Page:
• Labels generally appear on the same line as the instruction to which they refer, followed by a colon ":".
  • Opcodes are generally indented.

This mode has been tested by assembling the CP/M and SDX ROMs from the source by Andy Key. For more details see the section on M80 / L80 emulation below.

ZASM Style

This is similar to M80 style, differing only in the interpretation of pseudo-ops.

PASMO Style

PASMO is a Z80 cross assembler typically used in ZX Spectrum circles (http://pasmo.speccy.org/). Its main difference from M80 style is that labels are not case sensitive. Reformatting to PASMO style is not (yet) supported, but would not be very different to reformatting to M80 style.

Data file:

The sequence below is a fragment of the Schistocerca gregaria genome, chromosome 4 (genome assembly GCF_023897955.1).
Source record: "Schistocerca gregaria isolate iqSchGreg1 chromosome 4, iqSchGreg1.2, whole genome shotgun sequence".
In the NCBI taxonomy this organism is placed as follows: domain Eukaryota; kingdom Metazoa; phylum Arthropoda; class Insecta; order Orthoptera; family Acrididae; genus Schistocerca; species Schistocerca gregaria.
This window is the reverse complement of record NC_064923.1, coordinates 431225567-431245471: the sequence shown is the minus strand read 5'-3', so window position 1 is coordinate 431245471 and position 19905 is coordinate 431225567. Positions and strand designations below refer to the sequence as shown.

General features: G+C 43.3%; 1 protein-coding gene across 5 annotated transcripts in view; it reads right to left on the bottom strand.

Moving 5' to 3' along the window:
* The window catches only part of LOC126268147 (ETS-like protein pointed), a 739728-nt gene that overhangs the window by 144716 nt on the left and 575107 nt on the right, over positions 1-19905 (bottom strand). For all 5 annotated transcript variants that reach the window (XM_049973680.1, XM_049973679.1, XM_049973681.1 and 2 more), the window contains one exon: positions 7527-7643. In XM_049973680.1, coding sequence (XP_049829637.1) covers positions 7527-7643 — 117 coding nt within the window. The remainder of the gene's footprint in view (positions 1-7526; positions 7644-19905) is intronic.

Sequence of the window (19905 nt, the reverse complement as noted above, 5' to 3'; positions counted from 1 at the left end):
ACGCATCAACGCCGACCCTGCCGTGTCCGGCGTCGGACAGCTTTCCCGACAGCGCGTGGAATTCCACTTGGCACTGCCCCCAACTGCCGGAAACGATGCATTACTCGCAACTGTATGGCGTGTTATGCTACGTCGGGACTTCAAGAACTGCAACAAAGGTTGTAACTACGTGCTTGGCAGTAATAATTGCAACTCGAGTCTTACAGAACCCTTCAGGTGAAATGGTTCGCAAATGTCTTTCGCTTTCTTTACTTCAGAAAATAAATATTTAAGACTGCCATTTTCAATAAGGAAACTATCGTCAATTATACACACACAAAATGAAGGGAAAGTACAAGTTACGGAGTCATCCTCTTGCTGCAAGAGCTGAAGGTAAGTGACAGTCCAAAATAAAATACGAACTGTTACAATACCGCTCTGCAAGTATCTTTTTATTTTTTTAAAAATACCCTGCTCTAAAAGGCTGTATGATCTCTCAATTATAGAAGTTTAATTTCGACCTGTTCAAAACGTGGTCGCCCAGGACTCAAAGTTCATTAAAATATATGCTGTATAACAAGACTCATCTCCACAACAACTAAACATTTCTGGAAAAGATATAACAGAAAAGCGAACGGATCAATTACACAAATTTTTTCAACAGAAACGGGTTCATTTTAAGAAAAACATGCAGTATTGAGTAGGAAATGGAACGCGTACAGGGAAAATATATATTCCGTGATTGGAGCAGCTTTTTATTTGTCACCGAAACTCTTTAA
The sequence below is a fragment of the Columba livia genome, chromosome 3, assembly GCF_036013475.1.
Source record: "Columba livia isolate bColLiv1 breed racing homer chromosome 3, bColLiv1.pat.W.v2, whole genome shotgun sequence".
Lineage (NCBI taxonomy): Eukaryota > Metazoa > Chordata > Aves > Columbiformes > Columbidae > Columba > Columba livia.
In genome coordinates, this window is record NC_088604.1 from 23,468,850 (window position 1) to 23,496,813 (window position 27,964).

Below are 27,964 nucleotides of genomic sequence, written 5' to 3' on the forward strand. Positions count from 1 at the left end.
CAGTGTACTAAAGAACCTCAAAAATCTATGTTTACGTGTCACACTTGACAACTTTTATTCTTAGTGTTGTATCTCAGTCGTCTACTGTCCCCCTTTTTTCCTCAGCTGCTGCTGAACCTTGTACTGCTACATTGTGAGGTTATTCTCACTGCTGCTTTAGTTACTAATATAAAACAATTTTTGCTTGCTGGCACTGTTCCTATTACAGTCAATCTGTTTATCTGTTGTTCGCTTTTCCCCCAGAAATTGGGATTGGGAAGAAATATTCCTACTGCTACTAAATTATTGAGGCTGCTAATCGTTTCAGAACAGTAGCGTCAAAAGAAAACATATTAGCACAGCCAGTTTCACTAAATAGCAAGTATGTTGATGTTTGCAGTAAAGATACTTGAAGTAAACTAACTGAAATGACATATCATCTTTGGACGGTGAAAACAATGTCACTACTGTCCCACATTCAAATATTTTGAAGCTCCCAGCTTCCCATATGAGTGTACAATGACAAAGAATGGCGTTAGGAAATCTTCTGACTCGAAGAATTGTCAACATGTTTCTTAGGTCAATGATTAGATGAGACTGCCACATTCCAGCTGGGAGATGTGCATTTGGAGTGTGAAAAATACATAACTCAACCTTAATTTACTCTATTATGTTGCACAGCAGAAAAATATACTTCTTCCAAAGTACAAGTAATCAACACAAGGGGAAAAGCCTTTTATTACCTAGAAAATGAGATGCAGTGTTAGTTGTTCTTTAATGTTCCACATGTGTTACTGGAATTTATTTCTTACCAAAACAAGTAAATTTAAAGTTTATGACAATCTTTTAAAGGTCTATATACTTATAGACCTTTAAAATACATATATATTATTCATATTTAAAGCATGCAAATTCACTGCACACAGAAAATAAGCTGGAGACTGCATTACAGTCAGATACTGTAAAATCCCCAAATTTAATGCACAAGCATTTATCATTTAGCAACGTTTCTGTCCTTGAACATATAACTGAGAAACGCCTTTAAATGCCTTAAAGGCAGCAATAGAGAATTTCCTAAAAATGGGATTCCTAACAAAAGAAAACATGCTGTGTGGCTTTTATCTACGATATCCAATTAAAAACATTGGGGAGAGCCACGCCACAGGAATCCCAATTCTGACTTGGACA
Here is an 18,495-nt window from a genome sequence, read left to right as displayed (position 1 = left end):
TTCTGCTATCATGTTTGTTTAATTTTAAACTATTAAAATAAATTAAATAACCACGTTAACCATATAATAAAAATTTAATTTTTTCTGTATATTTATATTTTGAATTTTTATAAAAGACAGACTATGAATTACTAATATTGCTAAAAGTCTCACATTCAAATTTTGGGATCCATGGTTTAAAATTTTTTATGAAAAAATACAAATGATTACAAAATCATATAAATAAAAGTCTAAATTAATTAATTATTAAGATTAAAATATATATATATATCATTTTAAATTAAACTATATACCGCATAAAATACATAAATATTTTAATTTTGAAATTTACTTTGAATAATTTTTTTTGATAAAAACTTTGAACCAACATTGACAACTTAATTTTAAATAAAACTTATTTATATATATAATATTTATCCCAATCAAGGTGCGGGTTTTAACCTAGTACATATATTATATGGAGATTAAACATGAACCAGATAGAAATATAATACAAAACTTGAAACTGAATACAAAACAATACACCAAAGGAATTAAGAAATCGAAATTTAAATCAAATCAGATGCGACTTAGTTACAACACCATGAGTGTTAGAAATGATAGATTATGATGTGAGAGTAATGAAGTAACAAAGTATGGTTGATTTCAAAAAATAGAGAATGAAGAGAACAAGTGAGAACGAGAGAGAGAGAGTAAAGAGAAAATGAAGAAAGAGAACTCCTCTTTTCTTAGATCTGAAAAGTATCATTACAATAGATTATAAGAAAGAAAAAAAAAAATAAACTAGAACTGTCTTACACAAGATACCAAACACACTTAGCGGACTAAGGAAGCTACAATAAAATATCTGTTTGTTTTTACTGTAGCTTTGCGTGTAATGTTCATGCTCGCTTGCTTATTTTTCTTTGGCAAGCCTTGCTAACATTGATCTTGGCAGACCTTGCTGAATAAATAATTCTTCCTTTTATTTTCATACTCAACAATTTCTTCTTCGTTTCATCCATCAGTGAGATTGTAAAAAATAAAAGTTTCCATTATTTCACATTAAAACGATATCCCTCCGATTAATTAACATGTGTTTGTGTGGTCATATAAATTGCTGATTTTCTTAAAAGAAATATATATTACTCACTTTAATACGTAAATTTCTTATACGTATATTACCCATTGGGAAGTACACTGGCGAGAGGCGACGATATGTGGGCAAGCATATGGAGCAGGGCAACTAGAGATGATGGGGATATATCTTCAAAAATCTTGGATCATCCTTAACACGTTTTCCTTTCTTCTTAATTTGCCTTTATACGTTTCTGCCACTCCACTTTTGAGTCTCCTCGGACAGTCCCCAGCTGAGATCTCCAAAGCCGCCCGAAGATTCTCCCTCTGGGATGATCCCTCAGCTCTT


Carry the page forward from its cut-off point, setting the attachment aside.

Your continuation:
Usage

usage: Z80Asm.py [-h] [-v] [-b [BINARY]] [-f FILL] [-x [HEX]] [-n] [-l [LIST]]
                 [--list-cond] [-a] [-o [OUTPUT]] [-r {MA,M80,ZASM}] [-m]
                 [-k [KEEP]] [-e] [-t {8080,Z80,Z180}] -s {MA,M80,PASMO,ZASM} [-p]
                 [-c CSEG] [-d DSEG] [--debug]
                 [source [source ...]]

Assemble Z80 code written in different styles

positional arguments:
  source                The Z80 source file(s)

optional arguments:
  -h, --help            show this help message and exit
  -v, --version         show program's version number and exit
  -b [BINARY], --binary [BINARY]
                        Machine code in binary format
  -f FILL, --fill FILL  Fill byte for undefined addresses
  -x [HEX], --hex [HEX]
                        Machine code in Intel hex format
  -n, --number-build    Append build number to assembled file names
  -l [LIST], --list [LIST]
                        List file
  --list-cond           List false conditional code
  -a, --address         Show load address as well as relocation
  -o [OUTPUT], --output [OUTPUT]
                        Reformatted source file
  -r {MA,M80,ZASM}, --reformat {MA,M80,ZASM}
                        Style for reformatted source (default M80)